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October 21, 2013

I’ve been hearing a similar lament recently from founders of seed stage companies.  It goes something like this:

“I thought seed funds would be faster at getting to a decision than large funds. But I’m finding these guys are actually pretty slow,  and do so much work vs. some large funds that make decisions surprisingly quickly.”

I’ve been thinking a lot about deal selection in Venture Capital, so this meme is particularly interesting to me.  Here’s what I make of it.

Many seed funds are getting slower in decision-making.  This is good in some ways, but bad in some ways.  Here’s why I think this is happening

  1. More seed funds are realizing that they need to have more concentrated portfolios to generate good returns.  In other words, these funds need to be pickier, choose their spots better, and say “no” more.  By definition, this means that they will work harder to build conviction around an opportunity and move more slowly.  This is good because when you get a “yes” from a seed fund, you are more likely to have a partner who has thought deeply about your business and be in a better position to help.  In theory, this could turn a 3-7 day process into a 7-15 day process. Still reasonably fast in the scheme of things.
  2. Many seed funds are growing up, which is leading to more distractions and more reasons to be slower and more pessimistic.  Many of these investors have larger portfolios now, which is a major tax on time.  These investors have come face to face with more companies that have failed or are struggling, especially in the wake of the series A crunch, so the problems with early stage companies are more salient than ever.  This leads more seed funds to approach investments with a defensive mentality vs an offensive one.  In early stage investing, offense wins.
  3. Many seed funds are expanding their teams.  What used to be a 1-person show now involves multiple investors, and potentially multiple levels of professionals.  These firms are working through how to best collaborate as a team and drive to efficient decisions quickly.  But in the meantime, this additional set of people adds complexity and friction to the decision-making process.
  4. Many seed investors don’t lead or have limited experience leading.  What they’ve found is that it’s reasonably effective to hang-around-the-hoop as a deal is coming together, and pounce once a high-quality syndicate seems to be forming.  This leads these investors to not drive aggressively towards a decision, rather keep a conversation going slowly to maintain optionality if/when someone really good does decide to lead.

On the flip side, large funds move faster than many would think.  It doesn’t always seem that way, because just like seed investors, large funds will “hang around the hoop” on many of the companies that they like but are not chasing aggressively.  But they can move pretty quickly driven by a few reasons.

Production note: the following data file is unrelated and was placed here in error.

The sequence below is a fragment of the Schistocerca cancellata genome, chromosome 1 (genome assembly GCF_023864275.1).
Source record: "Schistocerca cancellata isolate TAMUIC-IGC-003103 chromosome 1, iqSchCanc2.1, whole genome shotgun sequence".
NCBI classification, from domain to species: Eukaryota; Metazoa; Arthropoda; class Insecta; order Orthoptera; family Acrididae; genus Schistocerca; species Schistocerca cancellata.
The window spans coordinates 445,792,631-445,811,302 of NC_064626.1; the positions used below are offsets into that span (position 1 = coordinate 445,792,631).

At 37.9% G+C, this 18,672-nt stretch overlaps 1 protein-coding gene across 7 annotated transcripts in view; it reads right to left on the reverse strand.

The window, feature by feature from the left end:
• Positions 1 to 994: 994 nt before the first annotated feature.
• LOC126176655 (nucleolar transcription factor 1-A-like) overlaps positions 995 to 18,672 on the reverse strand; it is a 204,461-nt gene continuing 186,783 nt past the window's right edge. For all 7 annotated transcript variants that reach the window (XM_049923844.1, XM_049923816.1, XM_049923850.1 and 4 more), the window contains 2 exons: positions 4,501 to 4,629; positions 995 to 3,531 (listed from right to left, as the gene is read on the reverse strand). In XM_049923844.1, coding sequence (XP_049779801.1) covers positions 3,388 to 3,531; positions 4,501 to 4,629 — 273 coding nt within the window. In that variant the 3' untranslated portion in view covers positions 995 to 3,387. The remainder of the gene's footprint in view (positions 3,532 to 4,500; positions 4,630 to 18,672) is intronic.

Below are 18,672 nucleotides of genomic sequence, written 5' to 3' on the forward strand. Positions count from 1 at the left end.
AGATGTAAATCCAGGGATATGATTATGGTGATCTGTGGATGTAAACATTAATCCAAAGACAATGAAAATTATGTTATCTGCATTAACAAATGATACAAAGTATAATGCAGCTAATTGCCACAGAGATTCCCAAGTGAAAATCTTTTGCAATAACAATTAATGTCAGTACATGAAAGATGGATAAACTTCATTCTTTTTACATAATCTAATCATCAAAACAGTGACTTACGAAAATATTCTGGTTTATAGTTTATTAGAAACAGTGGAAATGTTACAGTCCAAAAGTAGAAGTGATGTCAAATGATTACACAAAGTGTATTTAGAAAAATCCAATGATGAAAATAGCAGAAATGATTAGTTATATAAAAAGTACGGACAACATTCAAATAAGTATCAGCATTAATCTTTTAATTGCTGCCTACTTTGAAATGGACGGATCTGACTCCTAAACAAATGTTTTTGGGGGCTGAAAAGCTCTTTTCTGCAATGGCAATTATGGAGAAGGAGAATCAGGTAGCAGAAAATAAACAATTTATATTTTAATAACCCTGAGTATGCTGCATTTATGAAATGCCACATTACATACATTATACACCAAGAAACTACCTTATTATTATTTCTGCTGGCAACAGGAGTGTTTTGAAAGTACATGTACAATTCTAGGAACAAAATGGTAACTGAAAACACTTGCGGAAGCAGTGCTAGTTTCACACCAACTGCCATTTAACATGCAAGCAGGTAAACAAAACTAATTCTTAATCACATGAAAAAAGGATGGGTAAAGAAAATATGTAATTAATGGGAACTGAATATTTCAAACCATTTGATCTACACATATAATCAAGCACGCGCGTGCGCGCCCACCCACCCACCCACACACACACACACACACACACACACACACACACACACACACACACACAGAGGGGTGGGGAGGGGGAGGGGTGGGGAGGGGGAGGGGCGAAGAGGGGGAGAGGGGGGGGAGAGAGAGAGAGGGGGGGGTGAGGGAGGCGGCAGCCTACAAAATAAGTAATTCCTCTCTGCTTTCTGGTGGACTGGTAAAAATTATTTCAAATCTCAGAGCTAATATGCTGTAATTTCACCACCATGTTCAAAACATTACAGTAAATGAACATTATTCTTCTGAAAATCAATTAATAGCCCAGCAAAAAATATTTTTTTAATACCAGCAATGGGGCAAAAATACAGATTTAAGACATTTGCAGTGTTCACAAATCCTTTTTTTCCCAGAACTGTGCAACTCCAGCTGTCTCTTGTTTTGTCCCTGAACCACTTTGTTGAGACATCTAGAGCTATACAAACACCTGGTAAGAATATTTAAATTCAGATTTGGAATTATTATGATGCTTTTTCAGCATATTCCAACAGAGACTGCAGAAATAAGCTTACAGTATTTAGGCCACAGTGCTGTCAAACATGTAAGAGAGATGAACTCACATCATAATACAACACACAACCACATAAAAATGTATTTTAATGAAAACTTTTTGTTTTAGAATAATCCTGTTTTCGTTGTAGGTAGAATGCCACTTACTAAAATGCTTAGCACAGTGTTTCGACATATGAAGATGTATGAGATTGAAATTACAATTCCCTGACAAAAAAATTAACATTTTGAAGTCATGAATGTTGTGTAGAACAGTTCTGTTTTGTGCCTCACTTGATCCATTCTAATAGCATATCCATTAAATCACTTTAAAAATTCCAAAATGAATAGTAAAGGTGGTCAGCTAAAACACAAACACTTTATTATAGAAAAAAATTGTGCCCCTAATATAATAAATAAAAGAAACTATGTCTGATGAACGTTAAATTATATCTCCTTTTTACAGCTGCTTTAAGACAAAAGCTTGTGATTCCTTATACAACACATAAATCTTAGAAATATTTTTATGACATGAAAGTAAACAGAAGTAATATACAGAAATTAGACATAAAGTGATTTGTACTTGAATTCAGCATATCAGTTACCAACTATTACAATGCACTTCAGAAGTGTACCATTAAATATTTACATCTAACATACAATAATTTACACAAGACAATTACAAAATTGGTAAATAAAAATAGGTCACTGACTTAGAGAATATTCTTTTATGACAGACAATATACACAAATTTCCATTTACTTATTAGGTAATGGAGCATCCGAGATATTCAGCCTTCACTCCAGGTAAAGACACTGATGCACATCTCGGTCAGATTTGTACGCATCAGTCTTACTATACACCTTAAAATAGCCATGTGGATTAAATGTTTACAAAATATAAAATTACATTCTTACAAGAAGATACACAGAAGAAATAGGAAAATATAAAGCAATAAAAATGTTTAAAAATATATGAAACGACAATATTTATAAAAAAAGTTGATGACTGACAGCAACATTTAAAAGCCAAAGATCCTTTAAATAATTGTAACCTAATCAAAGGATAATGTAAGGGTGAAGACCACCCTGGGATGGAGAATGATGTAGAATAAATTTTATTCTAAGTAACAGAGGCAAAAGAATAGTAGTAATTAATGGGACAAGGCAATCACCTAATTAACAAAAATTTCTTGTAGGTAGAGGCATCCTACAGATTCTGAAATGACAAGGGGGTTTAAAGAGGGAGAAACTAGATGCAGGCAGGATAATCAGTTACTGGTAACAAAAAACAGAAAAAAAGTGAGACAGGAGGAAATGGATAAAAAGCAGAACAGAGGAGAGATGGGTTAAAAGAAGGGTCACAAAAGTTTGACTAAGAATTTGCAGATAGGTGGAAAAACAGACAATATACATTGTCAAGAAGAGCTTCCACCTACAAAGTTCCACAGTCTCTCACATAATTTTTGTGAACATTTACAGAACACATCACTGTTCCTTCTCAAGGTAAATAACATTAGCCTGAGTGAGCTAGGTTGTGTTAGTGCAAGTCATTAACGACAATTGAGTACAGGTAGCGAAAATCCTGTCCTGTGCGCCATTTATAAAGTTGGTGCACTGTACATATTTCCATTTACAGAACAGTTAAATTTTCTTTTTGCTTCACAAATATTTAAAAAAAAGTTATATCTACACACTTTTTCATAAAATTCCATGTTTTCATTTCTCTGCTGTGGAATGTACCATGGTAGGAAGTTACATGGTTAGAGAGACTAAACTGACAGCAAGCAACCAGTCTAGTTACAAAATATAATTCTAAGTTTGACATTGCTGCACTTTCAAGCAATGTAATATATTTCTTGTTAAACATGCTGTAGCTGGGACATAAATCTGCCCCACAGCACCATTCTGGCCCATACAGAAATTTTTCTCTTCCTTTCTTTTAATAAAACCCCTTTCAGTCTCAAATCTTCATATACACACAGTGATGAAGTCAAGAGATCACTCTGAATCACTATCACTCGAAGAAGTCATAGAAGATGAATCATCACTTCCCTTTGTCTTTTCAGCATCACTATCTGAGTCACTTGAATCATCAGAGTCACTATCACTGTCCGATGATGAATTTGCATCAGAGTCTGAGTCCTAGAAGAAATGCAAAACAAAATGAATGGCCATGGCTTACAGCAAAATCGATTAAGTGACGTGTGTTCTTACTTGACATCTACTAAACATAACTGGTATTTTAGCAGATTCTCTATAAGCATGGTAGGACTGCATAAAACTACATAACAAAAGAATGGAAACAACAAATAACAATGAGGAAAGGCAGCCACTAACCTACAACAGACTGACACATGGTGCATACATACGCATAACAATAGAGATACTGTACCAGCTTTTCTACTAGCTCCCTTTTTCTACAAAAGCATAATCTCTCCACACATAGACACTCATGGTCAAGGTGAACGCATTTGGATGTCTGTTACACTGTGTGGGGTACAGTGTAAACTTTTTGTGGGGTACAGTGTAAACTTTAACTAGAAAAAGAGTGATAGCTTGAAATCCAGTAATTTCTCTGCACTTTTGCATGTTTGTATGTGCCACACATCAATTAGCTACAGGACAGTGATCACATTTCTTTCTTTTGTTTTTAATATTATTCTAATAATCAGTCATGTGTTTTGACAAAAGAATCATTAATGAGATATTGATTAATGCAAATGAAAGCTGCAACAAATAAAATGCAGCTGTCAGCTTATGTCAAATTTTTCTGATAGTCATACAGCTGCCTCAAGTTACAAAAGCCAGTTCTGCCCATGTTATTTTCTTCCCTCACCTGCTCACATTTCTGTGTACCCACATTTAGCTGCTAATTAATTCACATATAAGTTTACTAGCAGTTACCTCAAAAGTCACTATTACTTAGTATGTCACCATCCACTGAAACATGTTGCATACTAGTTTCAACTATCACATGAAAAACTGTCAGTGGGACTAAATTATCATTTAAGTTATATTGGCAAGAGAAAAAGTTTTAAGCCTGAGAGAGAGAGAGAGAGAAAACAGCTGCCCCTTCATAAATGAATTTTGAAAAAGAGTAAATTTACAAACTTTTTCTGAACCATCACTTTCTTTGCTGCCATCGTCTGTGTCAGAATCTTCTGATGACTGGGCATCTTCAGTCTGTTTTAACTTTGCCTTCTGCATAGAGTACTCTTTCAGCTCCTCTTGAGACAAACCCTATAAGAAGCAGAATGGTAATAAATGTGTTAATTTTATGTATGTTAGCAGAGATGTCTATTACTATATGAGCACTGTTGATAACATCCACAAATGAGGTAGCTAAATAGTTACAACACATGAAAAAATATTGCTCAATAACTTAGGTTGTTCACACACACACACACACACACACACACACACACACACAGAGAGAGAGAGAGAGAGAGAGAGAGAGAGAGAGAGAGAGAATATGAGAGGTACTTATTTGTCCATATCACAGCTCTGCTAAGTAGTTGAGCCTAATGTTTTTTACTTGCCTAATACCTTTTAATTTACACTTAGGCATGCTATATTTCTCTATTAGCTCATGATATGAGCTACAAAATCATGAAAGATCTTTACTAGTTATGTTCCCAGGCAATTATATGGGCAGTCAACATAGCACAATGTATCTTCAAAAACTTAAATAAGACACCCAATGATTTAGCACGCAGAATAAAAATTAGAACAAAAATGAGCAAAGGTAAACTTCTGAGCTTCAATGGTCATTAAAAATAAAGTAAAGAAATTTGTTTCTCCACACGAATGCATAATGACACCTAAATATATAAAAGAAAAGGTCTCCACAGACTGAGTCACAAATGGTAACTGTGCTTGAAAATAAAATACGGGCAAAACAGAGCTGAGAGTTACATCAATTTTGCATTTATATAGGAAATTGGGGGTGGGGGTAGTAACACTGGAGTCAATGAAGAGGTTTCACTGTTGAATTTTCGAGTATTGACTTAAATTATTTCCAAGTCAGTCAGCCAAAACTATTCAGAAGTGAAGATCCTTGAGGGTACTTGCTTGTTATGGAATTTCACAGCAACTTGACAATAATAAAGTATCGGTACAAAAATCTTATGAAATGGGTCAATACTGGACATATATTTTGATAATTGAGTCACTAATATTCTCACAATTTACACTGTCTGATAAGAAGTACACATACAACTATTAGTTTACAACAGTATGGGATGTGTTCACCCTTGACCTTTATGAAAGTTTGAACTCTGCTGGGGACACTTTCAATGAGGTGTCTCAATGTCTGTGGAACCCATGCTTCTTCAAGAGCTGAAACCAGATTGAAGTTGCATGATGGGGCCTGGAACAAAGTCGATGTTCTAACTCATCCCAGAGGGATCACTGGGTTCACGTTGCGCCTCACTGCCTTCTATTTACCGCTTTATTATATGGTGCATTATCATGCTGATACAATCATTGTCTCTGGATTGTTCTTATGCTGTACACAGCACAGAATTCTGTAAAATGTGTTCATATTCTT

1. Some partners at larger funds just have tons of experience to draw from and enough political capital in their firms to make stuff happen quickly. I was having breakfast today with a partner at a large, top-tier venture fund, and he remarked that one of his colleagues, who is over 60, is in the “prime of his career”. And what impressed him most was the speed and decisiveness of his thinking. If you are talking to the right partner and your company is right in their power alley, you could have an extremely fast process
  2. The level of competitiveness among larger funds is ridiculously intense and has only been getting more so.  This is probably less true at the seed stage, but that intensity has spilled over into all segments where these firms invest.  This increased competitiveness has forced these funds to figure out how to be agile.  I find that the “best” funds often are also the ones that drive fastest to a decision, and compress a fair bit of work into a short amount of time if they are really serious about an investment.  I’ve often heard entrepreneurs remark positively about the speed of great funds.  I’ve never heard an entrepreneur remark positively about the speed of mediocre funds.
  3. Some funds continue to do high-velocity, passive seed investments.  These investments have the signaling risk that has been talked about ad-nauseam.  These investments also have a separate process, by which one or two partners can decide to pull the trigger, without necessarily getting full partnership buy-in. In this case, I see speed as a negative signal, not a positive one.

Overall, I’m a believer that VCs can and should make careful but fast decisions. You can do a lot of reference calls and market due diligence in 3-7 days.  The trick is to make the decision up-front to clear one’s schedule and do the work, with the goal of driving to an independent decision. In an ideal world, this allows everyone to win.  Investors make good decisions. Entrepreneurs get investors that have well informed opinions and high conviction around their companies.  And this can get done in a reasonable amount of time so founders can keep their foot on the gas and keep building their companies.

 

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